‘Commonwealth’ by Ann Patchett

patchett_commonwealth

2016, 336 p

This book was next cab off the rank after reading Hilary Mantel’s The Mirror and the Light. A damned hard act to follow, and so I was pleased to read something contemporary and not too pretentious. And even though the name suggests something Cromwellesque, it is instead a domestic/family novel set in America spanning the 60s to the present day.

It starts in 1964 at a christening party. Bert Cousins turns up alone, without his wife, to the party held by a barely-known work colleague, ‘Fix’ Keating. There he notices Fix’s beautiful wife Beverly. None of them know it, but soon the Keating’s marriage will be ended, and Bert and Beverly will become a couple. There are children from both first marriages, and despite their anger at their respective parents, the children themselves form a group, at time united, at times jealous and resentful. The book traces the blended families over time, as further relationships fail and the now-grown children move into adult life. Their life story is not their own, and instead becomes publicized through a book called “Commonwealth”- the name of this novel. I don’t really know that the book needed this little metafictional twist: it’s only a minor part of the novel, and the title really doesn’t fit with the book as a whole. Unless, perhaps, you thought of the family as a Common-Wealth, but that’s a bit of a stretch.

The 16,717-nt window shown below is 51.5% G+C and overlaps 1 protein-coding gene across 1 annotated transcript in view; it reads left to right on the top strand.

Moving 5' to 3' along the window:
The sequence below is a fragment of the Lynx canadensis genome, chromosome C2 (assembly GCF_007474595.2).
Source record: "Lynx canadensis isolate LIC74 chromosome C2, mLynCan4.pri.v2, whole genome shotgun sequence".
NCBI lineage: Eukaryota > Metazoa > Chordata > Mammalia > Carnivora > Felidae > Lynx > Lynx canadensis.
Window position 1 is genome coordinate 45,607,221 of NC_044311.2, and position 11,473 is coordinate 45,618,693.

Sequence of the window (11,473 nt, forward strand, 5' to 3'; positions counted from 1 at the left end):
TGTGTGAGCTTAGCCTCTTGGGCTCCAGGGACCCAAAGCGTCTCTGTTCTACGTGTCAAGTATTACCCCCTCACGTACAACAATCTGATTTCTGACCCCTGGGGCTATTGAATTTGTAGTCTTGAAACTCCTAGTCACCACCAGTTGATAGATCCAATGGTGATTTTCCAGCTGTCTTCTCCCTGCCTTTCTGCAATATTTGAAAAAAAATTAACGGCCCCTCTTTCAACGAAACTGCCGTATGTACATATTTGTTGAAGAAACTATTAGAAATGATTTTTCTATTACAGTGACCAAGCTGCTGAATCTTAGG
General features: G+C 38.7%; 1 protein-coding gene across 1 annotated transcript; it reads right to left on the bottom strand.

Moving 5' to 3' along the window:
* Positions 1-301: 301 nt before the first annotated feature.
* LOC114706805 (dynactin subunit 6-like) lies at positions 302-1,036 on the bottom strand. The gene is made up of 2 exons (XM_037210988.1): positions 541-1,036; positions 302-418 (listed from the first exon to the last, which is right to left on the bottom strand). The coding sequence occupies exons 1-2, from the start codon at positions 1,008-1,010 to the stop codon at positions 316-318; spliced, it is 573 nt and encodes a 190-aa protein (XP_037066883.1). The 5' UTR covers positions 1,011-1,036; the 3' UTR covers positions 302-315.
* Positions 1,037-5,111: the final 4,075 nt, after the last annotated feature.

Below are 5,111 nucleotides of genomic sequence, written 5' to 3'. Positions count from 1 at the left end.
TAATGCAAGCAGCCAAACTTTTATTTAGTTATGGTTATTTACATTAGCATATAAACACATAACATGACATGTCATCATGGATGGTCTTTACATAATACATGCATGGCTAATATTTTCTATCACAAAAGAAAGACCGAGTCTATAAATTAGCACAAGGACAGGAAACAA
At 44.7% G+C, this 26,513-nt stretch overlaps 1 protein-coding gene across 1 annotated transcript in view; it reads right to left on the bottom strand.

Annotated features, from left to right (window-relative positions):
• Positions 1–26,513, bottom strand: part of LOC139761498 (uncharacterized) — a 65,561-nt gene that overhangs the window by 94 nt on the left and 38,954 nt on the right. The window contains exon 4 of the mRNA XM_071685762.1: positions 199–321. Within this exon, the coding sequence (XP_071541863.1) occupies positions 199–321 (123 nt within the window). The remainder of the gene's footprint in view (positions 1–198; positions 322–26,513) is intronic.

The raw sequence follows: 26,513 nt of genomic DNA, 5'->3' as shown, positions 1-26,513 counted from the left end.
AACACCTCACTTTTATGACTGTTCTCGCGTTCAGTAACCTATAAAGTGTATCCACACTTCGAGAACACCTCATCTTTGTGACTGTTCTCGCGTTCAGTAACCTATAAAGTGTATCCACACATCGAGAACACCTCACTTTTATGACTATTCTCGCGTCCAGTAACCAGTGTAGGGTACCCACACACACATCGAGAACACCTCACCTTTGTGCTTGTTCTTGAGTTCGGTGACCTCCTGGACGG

As in books by Anne Tyler or Elizabeth Strout, this is a book with complex, contradictory, fully-rounded characters. They are not always likeable, but their actions always make sense, at some level, just as we know that our own actions do, however baffling they may seem from the outside.

This is a very domestic, relationship-heavy novel that captures the intricacies and frictions of blended families. It is noticeably American, bathed in a television hue. If perhaps the cohesion of the children seems too good to be true, it does illustrate the way that ties can continue, though sometimes strained, across the various permutations of family as we know it today.

My rating: 7.5

Sourced from: The Little Free Library at Macleod Station.

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